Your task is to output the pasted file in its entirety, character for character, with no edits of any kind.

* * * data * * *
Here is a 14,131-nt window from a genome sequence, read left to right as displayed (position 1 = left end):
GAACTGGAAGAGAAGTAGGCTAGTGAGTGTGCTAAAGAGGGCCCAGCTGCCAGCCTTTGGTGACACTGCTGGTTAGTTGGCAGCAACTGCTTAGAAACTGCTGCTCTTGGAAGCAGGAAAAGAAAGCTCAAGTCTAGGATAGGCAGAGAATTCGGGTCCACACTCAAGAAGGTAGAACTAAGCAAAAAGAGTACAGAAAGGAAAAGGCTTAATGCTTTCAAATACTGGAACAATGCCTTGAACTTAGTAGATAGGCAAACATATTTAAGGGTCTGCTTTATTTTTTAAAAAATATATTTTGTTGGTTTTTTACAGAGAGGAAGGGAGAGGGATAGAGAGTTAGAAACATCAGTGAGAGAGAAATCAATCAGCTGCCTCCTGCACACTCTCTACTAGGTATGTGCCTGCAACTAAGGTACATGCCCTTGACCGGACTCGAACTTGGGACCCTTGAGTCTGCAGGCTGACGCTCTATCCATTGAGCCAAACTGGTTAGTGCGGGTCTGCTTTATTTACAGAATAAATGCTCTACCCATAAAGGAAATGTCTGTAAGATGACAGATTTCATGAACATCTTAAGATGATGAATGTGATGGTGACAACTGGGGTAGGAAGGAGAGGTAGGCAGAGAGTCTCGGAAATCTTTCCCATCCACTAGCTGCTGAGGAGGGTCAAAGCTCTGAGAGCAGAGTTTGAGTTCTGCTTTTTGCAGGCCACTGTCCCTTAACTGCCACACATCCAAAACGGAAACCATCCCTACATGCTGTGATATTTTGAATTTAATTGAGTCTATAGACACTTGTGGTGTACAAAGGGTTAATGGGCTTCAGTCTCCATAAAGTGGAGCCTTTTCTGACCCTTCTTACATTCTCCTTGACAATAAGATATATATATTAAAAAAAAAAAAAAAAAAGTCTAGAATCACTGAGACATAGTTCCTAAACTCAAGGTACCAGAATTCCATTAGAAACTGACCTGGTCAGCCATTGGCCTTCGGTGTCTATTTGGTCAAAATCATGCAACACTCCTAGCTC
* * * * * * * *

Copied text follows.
Here is a 14,131-nt window from a genome sequence, read left to right as displayed (position 1 = left end):
GAACTGGAAGAGAAGTAGGCTAGTGAGTGTGCTAAAGAGGGCCCAGCTGCCAGCCTTTGGTGACACTGCTGGTTAGTTGGCAGCAACTGCTTAGAAACTGCTGCTCTTGGAAGCAGGAAAAGAAAGCTCAAGTCTAGGATAGGCAGAGAATTCGGGTCCACACTCAAGAAGGTAGAACTAAGCAAAAAGAGTACAGAAAGGAAAAGGCTTAATGCTTTCAAATACTGGAACAATGCCTTGAACTTAGTAGATAGGCAAACATATTTAAGGGTCTGCTTTATTTTTTAAAAAATATATTTTGTTGGTTTTTTACAGAGAGGAAGGGAGAGGGATAGAGAGTTAGAAACATCAGTGAGAGAGAAATCAATCAGCTGCCTCCTGCACACTCTCTACTAGGTATGTGCCTGCAACTAAGGTACATGCCCTTGACCGGACTCGAACTTGGGACCCTTGAGTCTGCAGGCTGACGCTCTATCCATTGAGCCAAACTGGTTAGTGCGGGTCTGCTTTATTTACAGAATAAATGCTCTACCCATAAAGGAAATGTCTGTAAGATGACAGATTTCATGAACATCTTAAGATGATGAATGTGATGGTGACAACTGGGGTAGGAAGGAGAGGTAGGCAGAGAGTCTCGGAAATCTTTCCCATCCACTAGCTGCTGAGGAGGGTCAAAGCTCTGAGAGCAGAGTTTGAGTTCTGCTTTTTGCAGGCCACTGTCCCTTAACTGCCACACATCCAAAACGGAAACCATCCCTACATGCTGTGATATTTTGAATTTAATTGAGTCTATAGACACTTGTGGTGTACAAAGGGTTAATGGGCTTCAGTCTCCATAAAGTGGAGCCTTTTCTGACCCTTCTTACATTCTCCTTGACAATAAGATATATATATTAAAAAAAAAAAAAAAAAAGTCTAGAATCACTGAGACATAGTTCCTAAACTCAAGGTACCAGAATTCCATTAGAAACTGACCTGGTCAGCCATTGGCCTTCGGTGTCTATTTGGTCAAAATCATGCAACACTCCTAGCTC